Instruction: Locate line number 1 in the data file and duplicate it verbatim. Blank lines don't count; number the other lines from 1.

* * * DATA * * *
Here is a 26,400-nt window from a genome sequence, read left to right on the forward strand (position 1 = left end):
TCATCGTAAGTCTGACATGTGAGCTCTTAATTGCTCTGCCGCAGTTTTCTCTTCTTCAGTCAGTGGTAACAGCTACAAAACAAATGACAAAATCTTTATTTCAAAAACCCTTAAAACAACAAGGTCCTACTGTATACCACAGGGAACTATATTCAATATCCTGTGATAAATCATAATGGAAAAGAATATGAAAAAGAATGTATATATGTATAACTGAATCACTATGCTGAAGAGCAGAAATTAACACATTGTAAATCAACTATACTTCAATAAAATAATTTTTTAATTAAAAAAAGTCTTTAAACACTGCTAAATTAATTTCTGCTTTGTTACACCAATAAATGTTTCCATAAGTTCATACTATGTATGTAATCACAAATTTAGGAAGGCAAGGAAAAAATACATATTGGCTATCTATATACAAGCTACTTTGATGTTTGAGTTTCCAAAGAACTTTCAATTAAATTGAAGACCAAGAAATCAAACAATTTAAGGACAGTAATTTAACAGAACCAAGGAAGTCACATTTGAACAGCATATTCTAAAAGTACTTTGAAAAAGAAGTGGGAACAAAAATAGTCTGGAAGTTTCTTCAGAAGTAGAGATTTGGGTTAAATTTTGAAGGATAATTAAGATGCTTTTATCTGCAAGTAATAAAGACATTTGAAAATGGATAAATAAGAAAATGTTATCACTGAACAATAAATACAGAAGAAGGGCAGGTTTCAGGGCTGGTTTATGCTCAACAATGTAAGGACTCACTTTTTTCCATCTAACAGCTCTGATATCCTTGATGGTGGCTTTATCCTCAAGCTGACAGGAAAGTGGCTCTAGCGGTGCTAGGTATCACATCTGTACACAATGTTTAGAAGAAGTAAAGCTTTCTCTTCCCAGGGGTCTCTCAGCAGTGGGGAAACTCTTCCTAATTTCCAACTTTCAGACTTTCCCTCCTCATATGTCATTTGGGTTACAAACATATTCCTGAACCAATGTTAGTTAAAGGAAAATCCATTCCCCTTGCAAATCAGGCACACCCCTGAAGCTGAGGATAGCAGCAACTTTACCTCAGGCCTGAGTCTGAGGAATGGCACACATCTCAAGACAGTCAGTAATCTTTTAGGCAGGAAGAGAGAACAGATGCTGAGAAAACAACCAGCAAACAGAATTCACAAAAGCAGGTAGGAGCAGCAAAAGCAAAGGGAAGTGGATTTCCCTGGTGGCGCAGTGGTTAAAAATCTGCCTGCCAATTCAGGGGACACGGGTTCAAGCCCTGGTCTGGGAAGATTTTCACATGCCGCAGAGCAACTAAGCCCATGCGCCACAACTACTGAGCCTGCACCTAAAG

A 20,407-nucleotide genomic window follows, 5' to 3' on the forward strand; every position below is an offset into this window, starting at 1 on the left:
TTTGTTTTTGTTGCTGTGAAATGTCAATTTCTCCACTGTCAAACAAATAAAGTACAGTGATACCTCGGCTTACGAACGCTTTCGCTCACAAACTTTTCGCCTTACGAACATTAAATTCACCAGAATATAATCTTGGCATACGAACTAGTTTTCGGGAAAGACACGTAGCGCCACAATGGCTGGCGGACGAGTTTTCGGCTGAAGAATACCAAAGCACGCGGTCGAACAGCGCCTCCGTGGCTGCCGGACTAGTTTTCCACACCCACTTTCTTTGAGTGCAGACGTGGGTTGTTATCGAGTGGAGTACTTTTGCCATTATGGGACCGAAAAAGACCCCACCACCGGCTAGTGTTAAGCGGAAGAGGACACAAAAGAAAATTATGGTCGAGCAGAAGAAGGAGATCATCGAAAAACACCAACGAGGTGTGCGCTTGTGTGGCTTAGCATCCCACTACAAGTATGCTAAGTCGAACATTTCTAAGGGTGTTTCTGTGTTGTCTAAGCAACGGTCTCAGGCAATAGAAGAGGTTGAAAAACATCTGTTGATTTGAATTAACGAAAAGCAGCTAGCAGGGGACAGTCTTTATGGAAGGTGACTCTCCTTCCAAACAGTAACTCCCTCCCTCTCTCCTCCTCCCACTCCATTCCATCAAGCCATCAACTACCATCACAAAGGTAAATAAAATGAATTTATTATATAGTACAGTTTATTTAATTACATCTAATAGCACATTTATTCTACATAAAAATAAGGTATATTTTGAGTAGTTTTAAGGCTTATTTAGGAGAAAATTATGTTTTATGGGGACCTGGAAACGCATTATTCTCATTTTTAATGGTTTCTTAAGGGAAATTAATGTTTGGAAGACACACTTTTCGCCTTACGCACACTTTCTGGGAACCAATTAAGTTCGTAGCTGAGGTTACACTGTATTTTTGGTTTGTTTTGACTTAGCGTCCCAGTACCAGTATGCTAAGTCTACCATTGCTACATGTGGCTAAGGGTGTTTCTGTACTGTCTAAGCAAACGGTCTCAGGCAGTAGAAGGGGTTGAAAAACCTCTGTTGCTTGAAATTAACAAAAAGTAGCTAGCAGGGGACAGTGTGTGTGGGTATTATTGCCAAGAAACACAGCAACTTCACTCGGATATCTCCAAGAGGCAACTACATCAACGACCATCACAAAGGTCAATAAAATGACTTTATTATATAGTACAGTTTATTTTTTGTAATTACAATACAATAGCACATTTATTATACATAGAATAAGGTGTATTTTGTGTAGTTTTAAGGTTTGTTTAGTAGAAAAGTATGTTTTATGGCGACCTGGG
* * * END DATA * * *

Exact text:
Here is a 26,400-nt window from a genome sequence, read left to right on the forward strand (position 1 = left end):